(BFM Bourse) – European indices fell sharply on Monday, an hour after negotiations began. The order entry error, commonly referred to as “fat finger” in stock market jargon, is believed to be the cause of this panic wave in European stock markets.
The first session of the stock market in May had already started poorly amid concerns about the global economy, when the major European indices had a “quick crash” around 10:00 AM. It’s the equivalent of an air pocket in the stock market, which ended as fast as it started. It only took four minutes for the earthquake to spread to the entire European financial world. Nordic markets generally managed by OMX Nasdaq (with the exception of Oslo, which is now part of Euronext) have been hardest hit. The prize goes to the Swedish Index (OMX Stockholm 30, OMXS30) with a drop of 1.16% just moments before 10:00 and turning into a drop of 7.71% a few minutes later, before the index rose all the way up. quickly.
Then eyes immediately turned to the various European stock exchange operators. The latter dismisses all responsibility for the “breakdown” this morning after having done the usual checkups. Technical problem and attack paths in computer systems have been excluded. Thus, the hypothesis of human error is gaining ground. All morning, investigations continued before OMX Helsinki, the operator of the Finnish stock market, announced the real cause of this violent drop. Human error may be causing the panic winds in the stock market. A market operator from US bank Citigroup reportedly entered his order incorrectly.
The underside of the “fat finger”
This order entry error is referred to in stock market jargon as “fat finger”. It can cause a snowball effect on a particular security or even an index, because price discrepancies can lead to automatic orders (to buy or sell) and automated trading algorithms tend to amplify this type of movement.
How do we explain such interruptions? To simplify their daily lives, traders use keyboard shortcuts that allow them to enter four zeros instead of one, for example. And quickly, an order worth a few thousand euros can turn into a large purchase amounting to several million or even billions of euros. An order denominated in EUR can also suddenly convert to yen in a moment of inattention. Last month, Barclays shares, for example, fell about 10% after selling 48,000 shares. The bank’s market capitalization shrank by 3 billion pounds, or more than 3.5 billion euros, after the digital slip.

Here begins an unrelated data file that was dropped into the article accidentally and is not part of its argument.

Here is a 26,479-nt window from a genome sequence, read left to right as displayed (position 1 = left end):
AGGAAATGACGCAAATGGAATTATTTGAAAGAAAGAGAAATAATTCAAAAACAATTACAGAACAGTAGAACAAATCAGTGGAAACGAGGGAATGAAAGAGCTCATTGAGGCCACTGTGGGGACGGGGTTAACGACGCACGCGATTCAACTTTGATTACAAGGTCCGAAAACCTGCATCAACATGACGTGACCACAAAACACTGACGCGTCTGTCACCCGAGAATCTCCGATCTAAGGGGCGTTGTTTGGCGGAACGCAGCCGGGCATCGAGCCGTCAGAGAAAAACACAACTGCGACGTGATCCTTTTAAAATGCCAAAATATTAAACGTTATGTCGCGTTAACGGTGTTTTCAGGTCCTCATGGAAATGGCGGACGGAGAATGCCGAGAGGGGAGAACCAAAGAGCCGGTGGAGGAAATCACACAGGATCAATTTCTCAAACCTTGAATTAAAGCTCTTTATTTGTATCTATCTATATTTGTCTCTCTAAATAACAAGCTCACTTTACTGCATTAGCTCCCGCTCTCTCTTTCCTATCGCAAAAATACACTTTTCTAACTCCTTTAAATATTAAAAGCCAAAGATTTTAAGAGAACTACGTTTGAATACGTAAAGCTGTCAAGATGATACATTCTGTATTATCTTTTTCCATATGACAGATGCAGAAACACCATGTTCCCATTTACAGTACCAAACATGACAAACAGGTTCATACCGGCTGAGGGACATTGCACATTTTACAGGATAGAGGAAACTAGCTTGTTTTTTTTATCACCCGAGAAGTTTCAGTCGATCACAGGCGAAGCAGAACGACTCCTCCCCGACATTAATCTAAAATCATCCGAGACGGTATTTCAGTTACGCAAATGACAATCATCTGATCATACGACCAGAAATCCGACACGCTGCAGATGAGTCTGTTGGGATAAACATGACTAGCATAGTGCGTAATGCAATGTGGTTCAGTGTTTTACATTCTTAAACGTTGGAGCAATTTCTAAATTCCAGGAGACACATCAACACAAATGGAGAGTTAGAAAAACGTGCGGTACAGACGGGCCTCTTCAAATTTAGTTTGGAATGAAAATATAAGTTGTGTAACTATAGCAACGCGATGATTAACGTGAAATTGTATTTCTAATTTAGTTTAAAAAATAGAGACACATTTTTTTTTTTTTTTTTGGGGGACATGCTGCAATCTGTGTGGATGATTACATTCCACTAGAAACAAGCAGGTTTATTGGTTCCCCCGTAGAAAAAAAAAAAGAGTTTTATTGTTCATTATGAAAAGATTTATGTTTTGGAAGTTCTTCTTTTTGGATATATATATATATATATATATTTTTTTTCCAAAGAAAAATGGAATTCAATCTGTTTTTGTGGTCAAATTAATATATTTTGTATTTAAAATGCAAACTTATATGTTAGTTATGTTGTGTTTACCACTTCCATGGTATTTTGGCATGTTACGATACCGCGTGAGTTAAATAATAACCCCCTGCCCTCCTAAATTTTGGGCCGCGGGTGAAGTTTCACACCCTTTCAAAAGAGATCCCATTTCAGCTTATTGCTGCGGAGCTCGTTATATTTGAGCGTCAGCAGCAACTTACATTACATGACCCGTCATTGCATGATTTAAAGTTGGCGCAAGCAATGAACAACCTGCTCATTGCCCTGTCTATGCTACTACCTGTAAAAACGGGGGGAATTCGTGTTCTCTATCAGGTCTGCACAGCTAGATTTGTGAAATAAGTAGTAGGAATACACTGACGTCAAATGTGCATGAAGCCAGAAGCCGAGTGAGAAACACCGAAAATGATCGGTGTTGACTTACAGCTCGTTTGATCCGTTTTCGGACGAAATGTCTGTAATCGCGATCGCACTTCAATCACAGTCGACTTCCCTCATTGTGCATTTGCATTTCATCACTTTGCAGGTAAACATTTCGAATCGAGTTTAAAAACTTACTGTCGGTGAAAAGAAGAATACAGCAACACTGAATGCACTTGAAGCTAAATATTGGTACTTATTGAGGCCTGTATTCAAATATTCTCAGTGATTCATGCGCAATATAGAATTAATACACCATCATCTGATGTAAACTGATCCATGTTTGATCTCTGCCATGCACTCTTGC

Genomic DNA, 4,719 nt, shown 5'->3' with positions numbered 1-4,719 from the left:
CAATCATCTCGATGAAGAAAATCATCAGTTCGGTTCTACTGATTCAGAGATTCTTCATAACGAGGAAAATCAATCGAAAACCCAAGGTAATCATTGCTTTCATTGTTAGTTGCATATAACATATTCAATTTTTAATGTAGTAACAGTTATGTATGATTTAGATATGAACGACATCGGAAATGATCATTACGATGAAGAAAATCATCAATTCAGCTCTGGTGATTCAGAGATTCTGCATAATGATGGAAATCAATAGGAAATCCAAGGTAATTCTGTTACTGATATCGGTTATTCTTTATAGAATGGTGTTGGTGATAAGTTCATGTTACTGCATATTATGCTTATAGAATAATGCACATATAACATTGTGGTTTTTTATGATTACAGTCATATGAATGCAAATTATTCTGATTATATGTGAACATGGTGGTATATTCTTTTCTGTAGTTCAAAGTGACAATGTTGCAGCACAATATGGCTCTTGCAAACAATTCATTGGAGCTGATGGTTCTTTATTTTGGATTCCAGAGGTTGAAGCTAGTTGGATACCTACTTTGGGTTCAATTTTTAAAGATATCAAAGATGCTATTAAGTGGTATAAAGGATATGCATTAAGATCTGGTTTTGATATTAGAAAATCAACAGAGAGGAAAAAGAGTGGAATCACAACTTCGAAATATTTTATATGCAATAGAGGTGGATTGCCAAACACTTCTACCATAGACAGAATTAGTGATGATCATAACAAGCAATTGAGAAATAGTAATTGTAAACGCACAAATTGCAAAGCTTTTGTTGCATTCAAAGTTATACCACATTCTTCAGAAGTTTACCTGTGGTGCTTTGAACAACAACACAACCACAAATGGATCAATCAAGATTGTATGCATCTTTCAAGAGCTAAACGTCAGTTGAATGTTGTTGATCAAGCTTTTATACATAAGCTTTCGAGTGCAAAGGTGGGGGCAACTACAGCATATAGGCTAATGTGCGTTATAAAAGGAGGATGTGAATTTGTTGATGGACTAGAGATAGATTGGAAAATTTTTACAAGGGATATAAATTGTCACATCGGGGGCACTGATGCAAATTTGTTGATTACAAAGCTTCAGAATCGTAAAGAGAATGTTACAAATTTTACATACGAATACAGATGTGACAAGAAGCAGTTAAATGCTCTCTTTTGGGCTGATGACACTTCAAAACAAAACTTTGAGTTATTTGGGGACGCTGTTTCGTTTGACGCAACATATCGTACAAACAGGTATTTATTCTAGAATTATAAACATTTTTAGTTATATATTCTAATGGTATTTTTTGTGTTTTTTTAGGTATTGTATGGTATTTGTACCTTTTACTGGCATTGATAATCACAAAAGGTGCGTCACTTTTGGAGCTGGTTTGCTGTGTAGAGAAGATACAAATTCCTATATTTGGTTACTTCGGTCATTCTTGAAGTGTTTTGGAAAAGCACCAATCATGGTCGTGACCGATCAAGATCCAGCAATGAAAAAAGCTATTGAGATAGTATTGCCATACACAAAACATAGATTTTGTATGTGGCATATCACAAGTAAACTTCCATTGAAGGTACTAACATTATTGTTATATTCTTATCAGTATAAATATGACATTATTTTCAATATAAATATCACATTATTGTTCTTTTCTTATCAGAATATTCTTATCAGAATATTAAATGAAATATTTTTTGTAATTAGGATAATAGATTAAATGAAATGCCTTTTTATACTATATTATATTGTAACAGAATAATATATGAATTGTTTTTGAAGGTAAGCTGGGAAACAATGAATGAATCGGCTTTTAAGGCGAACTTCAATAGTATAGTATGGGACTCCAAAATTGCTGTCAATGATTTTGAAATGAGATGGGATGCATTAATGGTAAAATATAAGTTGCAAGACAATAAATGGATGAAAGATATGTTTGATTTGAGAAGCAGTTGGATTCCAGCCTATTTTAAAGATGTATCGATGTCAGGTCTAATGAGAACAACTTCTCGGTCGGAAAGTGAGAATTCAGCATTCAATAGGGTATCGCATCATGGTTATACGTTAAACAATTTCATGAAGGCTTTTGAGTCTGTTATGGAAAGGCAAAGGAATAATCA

A little further in the stock market records, we can cite the mistake of a Samsung Securities employee, in Seoul, in April 2018. Instead of paying a bonus of 1,000 won (0.76 euros) to each employee of the company, the accountant paid a total of 1,000 shares in The company, distributed the equivalent of 85 billion euros of non-existent shares. 16 highly engaged employees then resold these undeserved titles for a total sum of €150 million.
Closer to home, the most recent case of fat finger infection reported on the Paris Stock Exchange is related to LVMH. In March 2019, the French luxury giant’s title fell by nearly 9% less than ten minutes after the opening for an unexplained reason. The “fat finger” thesis was found to be credible.
And when humans aren’t involved, it’s machines that take charge. In 2012, investment fund Knight Capital approached bankruptcy due to a computer error in its automated trading software. The new substance in question had sent chaotic orders on more than 140 stocks to Wall Street causing a $440 million loss to the broker.
Warranties are not always activated
If this “slithering finger” makes you smile, it could have serious consequences despite the precautionary measures put in place by stock exchange operators to contain violent market moves. In France, for example, a stock market operator (Euronext) such as the Financial Markets Authority (AMF) can each decide to suspend securities (or even the CAC 40 index) from trading, under certain conditions, as mentioned on the AMF website . But these guarantees are not necessarily enforceable.
For Monday’s episode, affected investors won’t stand a chance of flipping on the Nasdaq Nordic Index. The Nordic stock market operator indicated that it had no reason to cancel the transactions made during this violent decline in the indices.
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